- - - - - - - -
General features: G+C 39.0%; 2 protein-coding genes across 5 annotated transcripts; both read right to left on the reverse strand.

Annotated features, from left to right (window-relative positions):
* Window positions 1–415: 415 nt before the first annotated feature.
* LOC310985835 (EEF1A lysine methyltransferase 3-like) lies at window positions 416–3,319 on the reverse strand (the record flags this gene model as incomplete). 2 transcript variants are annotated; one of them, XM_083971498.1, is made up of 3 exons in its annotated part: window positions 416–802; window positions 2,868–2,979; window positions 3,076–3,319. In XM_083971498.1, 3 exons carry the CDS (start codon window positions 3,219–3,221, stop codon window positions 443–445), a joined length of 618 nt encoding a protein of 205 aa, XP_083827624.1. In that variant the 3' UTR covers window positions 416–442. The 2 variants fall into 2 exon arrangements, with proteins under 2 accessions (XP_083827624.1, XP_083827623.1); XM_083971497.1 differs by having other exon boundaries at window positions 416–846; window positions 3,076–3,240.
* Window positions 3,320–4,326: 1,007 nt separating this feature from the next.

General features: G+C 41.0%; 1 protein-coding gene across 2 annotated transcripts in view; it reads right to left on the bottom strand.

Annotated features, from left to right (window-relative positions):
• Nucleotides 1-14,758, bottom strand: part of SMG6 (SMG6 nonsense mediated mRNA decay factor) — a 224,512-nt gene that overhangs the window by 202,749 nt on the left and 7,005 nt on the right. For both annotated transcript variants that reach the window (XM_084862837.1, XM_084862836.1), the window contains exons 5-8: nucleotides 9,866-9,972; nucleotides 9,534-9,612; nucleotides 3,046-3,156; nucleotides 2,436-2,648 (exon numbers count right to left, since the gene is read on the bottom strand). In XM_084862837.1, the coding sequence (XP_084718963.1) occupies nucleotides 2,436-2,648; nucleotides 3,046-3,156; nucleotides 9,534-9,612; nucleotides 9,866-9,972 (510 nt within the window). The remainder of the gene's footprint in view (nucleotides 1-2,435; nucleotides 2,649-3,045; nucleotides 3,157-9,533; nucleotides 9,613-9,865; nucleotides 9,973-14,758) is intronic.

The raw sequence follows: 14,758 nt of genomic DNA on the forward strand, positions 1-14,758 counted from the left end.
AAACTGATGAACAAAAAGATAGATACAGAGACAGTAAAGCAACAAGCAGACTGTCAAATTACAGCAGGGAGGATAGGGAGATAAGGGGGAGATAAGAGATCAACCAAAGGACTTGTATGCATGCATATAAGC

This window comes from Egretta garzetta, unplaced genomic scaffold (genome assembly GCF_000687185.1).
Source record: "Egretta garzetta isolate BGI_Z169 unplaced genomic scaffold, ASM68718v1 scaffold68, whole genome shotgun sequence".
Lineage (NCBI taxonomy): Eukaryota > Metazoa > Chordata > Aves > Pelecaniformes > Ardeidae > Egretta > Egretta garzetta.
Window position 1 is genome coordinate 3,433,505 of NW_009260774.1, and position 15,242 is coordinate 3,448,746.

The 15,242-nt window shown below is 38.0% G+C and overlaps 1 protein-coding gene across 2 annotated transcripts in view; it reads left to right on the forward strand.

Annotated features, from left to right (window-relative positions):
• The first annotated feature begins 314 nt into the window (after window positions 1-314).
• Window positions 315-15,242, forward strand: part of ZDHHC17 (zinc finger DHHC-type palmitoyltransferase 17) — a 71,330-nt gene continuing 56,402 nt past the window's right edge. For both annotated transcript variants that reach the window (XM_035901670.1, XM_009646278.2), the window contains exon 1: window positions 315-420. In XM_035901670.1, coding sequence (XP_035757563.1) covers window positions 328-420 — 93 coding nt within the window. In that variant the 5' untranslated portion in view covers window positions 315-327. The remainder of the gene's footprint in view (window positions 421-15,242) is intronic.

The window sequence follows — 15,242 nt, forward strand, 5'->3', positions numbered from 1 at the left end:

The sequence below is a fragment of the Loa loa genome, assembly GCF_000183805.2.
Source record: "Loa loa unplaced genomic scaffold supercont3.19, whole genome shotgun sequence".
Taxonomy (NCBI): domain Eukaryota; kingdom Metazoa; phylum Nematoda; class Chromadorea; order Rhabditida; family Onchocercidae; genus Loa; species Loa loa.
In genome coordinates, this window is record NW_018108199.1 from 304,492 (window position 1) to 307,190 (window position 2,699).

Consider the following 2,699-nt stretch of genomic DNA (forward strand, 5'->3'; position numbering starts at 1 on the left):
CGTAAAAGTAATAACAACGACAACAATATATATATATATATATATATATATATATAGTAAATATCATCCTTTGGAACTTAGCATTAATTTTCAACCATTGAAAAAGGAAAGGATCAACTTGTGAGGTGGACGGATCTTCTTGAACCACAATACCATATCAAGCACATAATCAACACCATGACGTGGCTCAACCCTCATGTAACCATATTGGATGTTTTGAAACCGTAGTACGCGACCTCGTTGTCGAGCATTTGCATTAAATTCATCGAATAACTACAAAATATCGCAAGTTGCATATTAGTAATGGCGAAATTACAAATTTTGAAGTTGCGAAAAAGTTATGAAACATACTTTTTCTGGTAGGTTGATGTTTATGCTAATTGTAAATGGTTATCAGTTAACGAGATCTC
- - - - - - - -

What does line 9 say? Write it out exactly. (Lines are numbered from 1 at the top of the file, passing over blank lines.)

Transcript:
The raw sequence follows: 14,758 nt of genomic DNA on the forward strand, positions 1-14,758 counted from the left end.